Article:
(1821–1900), publisher of illustrated books and paper ephemera born in Koschmin, East Prussia (now Poland), who became naturalized as a British citizen in 1875. Tuck and his family moved to London in 1865, where he and his wife opened a small print and frame shop. By the 1870s the business had expanded and, with their three oldest sons as associates, became Raphael Tuck and Sons. Tuck and Sons produced a full range of luxury paper items: picture books, scrapbook pictures, valentines, puzzles, paper dolls, decorated paper, and postcards. All of the studio design and editorial work was done in London but was sent to Germany to be printed, taking advantage of the Germans’ high-quality chromolithographic printing processes. Tuck's extensive catalog of children's books included a full range of publications—from small, shaped books to elaborate foldout panoramas. The publisher's colorful and imaginative books covered topics from ancient myths to contemporary events and were distinguished by their high- quality, full-color illustrations. Tuck's late-nineteenth- century books often featured stylishly dressed children in elegant period clothing. While beautiful children continued to be featured in their twentieth-century publications, a growing number of their illustrated books featured wild animals and contemporary modes of transportation. However, throughout Tuck's publishing history, storybooks were its most notable contribution, and Hans Christian Andersen, E. Nesbit, and Charles Kingsley were among the popular authors they published. Illustrations by Lucie Mabel Attwell appeared in several fairy-tale compilations. Many of the publisher's books were issued in a series aggregated with the familiar “Father Tuck” as part of the series name, such as in the Father Tuck's “Little Pets” series. While Raphael Tuck and Sons continued to publish books until the 1950s, their complete publishing record may never be known since their offices were destroyed in a World War II bombing.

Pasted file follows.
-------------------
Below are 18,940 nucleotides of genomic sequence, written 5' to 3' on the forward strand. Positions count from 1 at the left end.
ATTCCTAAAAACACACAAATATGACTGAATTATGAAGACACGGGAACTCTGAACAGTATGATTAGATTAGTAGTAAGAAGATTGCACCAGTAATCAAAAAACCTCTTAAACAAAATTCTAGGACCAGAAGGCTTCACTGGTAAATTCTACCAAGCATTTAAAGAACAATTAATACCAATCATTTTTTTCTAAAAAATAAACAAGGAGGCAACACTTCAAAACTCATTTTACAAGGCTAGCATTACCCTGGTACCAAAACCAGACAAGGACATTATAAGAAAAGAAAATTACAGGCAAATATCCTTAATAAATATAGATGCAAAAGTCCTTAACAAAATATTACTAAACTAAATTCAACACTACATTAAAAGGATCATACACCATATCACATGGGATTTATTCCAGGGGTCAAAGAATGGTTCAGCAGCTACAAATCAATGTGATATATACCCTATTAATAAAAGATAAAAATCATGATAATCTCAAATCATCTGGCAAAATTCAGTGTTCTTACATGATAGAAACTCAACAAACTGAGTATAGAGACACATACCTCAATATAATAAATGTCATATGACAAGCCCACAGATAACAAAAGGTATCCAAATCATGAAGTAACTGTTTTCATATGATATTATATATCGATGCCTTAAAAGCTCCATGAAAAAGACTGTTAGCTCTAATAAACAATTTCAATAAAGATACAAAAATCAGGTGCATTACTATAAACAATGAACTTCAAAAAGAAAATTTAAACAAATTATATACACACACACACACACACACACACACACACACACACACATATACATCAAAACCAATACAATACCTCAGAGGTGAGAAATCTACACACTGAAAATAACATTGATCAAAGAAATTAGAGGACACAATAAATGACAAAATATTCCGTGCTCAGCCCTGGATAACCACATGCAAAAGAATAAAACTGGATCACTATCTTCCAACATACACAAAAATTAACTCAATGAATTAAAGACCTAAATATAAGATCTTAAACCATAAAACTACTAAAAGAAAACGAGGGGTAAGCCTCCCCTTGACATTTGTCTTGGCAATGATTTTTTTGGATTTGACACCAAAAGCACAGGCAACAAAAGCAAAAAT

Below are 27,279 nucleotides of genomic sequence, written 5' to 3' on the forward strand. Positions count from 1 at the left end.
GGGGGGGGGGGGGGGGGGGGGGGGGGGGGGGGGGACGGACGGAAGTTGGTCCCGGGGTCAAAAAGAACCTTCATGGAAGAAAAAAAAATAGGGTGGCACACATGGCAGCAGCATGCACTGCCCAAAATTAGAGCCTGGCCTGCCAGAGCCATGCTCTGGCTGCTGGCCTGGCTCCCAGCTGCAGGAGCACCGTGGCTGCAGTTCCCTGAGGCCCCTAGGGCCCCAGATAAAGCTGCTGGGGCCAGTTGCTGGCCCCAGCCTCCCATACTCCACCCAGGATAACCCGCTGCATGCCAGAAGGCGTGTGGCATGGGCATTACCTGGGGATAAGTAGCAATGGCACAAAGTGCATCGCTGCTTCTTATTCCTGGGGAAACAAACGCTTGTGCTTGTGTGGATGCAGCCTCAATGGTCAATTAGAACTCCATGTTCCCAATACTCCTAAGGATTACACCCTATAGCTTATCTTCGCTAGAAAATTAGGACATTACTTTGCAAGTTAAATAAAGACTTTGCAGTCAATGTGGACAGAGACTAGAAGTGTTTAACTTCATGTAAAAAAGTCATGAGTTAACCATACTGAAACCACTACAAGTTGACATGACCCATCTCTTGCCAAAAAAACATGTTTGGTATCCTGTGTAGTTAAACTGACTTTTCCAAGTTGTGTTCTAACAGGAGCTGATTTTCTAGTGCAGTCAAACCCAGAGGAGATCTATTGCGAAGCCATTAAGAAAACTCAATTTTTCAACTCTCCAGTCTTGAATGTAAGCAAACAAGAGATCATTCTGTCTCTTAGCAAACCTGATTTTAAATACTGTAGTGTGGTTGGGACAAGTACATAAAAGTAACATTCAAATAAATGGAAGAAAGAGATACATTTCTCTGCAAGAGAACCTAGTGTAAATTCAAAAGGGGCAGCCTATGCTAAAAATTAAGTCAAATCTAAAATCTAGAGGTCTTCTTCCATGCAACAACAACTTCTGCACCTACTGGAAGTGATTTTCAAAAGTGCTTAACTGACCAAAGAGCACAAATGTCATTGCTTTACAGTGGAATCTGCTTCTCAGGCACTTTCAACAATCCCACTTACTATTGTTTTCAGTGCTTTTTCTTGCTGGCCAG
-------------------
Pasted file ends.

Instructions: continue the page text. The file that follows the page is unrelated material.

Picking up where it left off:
From The Oxford Encyclopedia of Children's Literature in Oxford Reference.